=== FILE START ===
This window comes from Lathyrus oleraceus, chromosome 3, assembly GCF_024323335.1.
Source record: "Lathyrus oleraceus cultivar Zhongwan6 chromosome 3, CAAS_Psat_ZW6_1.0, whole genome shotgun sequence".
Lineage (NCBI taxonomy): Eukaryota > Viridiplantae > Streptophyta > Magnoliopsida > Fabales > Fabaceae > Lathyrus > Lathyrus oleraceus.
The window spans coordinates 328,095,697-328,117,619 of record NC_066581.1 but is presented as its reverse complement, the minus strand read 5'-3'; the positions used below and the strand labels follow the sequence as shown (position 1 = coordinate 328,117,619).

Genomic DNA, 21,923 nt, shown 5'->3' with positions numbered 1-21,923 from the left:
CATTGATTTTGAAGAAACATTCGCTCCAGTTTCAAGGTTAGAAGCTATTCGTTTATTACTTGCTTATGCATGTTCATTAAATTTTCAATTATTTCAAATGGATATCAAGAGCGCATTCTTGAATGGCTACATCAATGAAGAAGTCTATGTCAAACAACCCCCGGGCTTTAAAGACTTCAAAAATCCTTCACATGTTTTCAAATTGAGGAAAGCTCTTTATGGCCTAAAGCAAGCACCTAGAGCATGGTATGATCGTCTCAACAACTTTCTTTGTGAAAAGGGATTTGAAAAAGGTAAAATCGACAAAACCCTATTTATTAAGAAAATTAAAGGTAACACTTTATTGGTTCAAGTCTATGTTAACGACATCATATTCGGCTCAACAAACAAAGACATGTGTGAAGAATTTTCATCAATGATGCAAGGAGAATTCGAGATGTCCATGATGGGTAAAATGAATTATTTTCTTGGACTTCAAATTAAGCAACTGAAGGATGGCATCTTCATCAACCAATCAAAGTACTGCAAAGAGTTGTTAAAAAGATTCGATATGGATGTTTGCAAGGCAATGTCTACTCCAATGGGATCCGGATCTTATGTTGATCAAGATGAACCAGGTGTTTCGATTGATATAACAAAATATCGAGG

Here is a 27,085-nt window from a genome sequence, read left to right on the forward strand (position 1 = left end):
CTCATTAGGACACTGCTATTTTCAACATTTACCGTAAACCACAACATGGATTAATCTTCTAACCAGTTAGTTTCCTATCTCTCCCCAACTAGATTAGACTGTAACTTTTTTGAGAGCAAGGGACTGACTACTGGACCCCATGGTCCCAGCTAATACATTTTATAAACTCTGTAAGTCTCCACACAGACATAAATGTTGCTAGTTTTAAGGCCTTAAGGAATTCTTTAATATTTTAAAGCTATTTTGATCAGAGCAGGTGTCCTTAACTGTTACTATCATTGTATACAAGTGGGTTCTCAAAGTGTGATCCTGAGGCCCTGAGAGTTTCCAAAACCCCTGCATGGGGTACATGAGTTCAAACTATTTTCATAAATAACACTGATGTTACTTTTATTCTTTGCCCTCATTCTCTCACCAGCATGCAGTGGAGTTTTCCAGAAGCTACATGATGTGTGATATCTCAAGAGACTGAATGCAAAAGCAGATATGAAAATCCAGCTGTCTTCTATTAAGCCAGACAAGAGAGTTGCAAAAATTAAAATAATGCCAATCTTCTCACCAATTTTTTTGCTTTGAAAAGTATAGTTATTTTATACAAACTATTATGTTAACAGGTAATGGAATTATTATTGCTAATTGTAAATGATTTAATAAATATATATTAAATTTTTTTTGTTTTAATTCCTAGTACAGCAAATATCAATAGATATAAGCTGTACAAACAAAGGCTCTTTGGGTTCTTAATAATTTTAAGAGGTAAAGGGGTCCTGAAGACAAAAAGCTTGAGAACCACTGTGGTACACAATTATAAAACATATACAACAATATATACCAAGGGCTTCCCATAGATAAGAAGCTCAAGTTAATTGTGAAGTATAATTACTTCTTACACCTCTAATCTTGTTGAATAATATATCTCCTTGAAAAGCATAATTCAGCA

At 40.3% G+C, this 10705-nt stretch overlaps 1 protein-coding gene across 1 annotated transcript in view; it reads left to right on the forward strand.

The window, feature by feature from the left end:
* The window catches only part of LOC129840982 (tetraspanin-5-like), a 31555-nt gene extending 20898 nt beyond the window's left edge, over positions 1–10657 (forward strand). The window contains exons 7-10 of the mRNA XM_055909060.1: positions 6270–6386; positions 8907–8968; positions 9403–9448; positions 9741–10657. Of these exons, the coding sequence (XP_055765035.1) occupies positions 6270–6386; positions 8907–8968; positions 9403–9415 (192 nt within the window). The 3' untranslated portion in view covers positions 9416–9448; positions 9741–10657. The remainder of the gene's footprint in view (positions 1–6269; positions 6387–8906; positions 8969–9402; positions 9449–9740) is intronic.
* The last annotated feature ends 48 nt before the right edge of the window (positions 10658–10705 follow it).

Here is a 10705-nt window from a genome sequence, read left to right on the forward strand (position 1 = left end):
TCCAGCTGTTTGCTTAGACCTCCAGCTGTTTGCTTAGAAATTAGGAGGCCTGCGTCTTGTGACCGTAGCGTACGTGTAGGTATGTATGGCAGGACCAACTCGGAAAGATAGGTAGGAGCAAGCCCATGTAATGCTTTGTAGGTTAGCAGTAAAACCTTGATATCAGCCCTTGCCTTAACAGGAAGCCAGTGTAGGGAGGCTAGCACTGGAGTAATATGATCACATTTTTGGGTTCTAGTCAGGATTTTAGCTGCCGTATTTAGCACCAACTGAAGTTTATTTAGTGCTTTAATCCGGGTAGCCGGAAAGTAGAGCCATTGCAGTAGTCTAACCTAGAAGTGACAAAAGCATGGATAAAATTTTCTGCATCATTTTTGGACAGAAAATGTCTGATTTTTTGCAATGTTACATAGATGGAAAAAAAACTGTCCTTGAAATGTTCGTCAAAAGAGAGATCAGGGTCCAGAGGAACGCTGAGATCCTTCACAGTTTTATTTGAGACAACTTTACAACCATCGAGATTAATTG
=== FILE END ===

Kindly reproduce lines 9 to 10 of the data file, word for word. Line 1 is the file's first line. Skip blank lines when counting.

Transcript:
At 40.3% G+C, this 10705-nt stretch overlaps 1 protein-coding gene across 1 annotated transcript in view; it reads left to right on the forward strand.

The window, feature by feature from the left end: